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Liar, Liar, Pants on Fire Paperback – August 10, 2006

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Paperback, August 10, 2006
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Editorial Reviews

From School Library Journal

Kindergarten-Grade 2-When Gilbert the opossum takes on the part of George Washington in a play about the cherry tree, he is determined to do a good job. "I cannot tell a lie," he practices continuously, but his mother explains, "Sometimes it's better to say nothing than to hurt people's feelings." And when he borrows the hat from his costume to practice at home and forgets to bring it back, he is quick to blurt out, "I didn't take it!" only to be caught in the lie. DeGroat creatively weaves a story around truth and lies and accompanies it with bright colorful illustrations of the animals that make up Gilbert's class. This entertaining tale provides good discussion material and should be a winner at storytime.
Anne Knickerbocker, formerly at Cedar Brook Elementary School, Houston, TX
Copyright 2003 Reed Business Information, Inc. --This text refers to an out of print or unavailable edition of this title.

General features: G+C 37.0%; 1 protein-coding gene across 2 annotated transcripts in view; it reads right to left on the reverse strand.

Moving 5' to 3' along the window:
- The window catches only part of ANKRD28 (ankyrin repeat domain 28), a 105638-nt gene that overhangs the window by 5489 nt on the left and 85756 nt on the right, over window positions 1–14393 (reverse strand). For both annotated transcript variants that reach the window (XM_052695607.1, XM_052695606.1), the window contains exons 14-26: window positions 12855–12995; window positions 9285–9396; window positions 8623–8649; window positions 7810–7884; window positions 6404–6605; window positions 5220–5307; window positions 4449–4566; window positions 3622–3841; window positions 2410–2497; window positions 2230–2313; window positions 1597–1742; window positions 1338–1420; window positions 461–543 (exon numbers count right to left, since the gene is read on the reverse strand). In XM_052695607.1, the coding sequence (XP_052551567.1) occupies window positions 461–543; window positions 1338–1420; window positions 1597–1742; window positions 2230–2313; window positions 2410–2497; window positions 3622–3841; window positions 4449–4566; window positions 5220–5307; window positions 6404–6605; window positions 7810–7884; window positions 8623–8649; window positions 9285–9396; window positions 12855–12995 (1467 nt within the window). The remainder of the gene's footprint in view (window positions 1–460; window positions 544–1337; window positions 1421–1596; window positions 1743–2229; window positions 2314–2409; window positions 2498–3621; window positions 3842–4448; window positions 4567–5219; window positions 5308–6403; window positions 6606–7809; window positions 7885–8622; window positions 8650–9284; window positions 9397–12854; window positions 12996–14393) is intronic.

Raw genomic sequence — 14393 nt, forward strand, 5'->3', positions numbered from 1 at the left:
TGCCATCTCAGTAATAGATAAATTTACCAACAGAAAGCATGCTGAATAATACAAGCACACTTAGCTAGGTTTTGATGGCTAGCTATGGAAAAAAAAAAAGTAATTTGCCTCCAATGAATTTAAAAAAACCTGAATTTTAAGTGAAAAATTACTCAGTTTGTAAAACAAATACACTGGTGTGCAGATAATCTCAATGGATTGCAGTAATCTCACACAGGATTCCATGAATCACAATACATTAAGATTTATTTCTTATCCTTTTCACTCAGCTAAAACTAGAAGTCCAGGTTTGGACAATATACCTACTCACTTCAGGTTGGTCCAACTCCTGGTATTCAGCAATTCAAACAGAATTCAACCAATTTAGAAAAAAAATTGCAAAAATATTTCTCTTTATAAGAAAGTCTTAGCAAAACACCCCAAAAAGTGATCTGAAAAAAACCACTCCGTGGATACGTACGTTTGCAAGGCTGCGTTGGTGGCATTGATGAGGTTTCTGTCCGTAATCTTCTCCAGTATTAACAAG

From Booklist

K-Gr. 2. Okay, so the story of George Washington's cutting down the cherry tree has been proven more hagiography than biography, but this story, in which Gilbert the opossum plays Washington in the familiar incident, is so much fun allowances can be made. Gilbert isn't crazy about his role; he would prefer to be the tree so he doesn't blow any lines. Against the rules, he brings his Washington hat home to better practice his part, but he goes overboard with the story's signature line, as when his mother feeds him a new soup: "I cannot tell a lie. I don't like it." The next day he forgets to bring the hat back, and he implies Philip took it. He then gets a good lesson in the importance of telling the truth (and another in forgiveness, from Philip) that brings the story full circle. Fans of previous books about Gilbert, such as Trick or Treat, Smell My Feet (1998), will appreciate Gilbert's return, and new readers will be drawn right in by the humorous text, the sprightly art with its all-animal cast, and the message that peeks through the fun. Ilene Cooper